Sam: Deep in cutting edge “sneaker culture” Brandblack, is without a doubt, also a strong player in performance running. A small company doesn’t have the buying power of the giants, that is for sure, so Kaiju is priced up there at $265. I wish it was closer to $200. Even so it ends up a decent value due to its versatility.

With Kaiju we get something you don’t see in most of the highly specialized aggressive racers or extreme trainers, a more versatile and more stable option with, as with the other super shoes, a state of the art midsole and upper and a highly competitive weight of about 8 oz / 227g, way down there given the broad platform and stack. Train, race, walk, and even show off around town “sneaker”, it handles everything with very few if any compromises. We often talk about one shoe quivers (do it all running shoes) and here we get very very close for me, only lagging a bit in plush high enough (wish it was 8mm drop) rear feel during slower paced runs

Sam’s Score: 9.32 /10

Ride: 9.4: very light weight for stack and broad platform, responsive, consistent feeling, stable and smooth if a bit heel low and firm at slower paces

Fit: 9.4: a roomy race weight upper that also that works for multiple uses beyond the run

Value: 8.8  If it wasn’t for the versatility and utility this score would be lower. Wish it was $200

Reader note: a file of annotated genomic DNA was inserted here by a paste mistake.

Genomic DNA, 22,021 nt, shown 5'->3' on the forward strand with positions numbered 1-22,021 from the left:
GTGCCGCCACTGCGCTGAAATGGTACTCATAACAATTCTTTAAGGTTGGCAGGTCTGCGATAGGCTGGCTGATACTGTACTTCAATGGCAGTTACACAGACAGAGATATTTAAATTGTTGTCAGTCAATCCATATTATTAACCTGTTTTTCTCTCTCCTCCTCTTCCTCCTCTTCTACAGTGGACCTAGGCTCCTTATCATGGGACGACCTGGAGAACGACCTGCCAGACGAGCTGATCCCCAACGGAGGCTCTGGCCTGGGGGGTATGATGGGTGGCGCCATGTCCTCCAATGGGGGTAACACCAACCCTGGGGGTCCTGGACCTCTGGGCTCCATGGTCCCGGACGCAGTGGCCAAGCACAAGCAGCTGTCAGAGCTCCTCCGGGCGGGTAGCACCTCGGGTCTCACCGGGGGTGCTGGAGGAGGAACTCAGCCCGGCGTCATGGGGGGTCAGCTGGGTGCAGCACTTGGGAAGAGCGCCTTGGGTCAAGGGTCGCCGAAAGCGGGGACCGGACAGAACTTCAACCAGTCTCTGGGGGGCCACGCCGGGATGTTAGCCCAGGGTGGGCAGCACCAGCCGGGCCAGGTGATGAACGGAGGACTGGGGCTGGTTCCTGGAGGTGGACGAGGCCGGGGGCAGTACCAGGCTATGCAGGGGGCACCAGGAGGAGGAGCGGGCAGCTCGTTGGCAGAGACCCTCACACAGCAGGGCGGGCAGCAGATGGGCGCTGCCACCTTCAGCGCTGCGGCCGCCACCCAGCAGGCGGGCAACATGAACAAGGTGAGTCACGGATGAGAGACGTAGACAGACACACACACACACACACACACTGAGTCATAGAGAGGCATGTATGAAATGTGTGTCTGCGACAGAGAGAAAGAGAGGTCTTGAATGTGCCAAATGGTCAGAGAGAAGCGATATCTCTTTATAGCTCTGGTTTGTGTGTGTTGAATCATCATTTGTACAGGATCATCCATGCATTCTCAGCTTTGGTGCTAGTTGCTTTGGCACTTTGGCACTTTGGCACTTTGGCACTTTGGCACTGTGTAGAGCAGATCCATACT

Style: 9.6 love the striking looks that don’t shout and the integration of underlays into the overall visual design

😊😊😊😊 (close to a 3.5 but the light weight, looks, smooth ride and versatility take me to four)

Derek: This is a very good execution of a plated running shoe, from a brand that really only has two running shoes in its entire line-up, especially since the Tarantula is more of an off-road type of shoe. I think it ticks all the major boxes for a solid all-rounded daily trainer / part-time racer. The price point is on the higher side. There’s no getting around that. They are a more exclusive type of brand, even selling in Saks Fifth Avenue where their shoes sit alongside premium Italian fashion brands, rather than the major household running brands. If you are not the type of runner with a lot of shoes in your rotation, the Kaiju is a serious contender for that do-it-all type of shoe.

Derek’s Score: 8.94 / 10

Ride 9.4 (50%) A nice, smooth rockered ride reminiscent of one of my all-time favourite Nike Zoom Fly Flyknit, with a much better upper and none of the bottom-heaviness. A little on the firmer side, but gives you plenty of return for your effort when you drop the hammer. 

Fit 9.3 (30%) The shoe generally fits very well. I would prefer a little bit lower volume for the toebox to give it a bit more of a performance fit, but as a trainer, the fit is fine. 

Value 8 (15%) It is very expensive for the ride that it gives. I am not quite sure the pricing is justified purely from a runner’s perspective, and comparing it to other shoes on the market that do a similar job. 

Style 9 (5%) The shoe has all the trappings of a premium shoe and the aesthetics are generally very nice. My orange colorway works great as a running shoe, but I’m not so sure about using it as an athleisure shoe. 

Smiles Score: 😊😊😊😊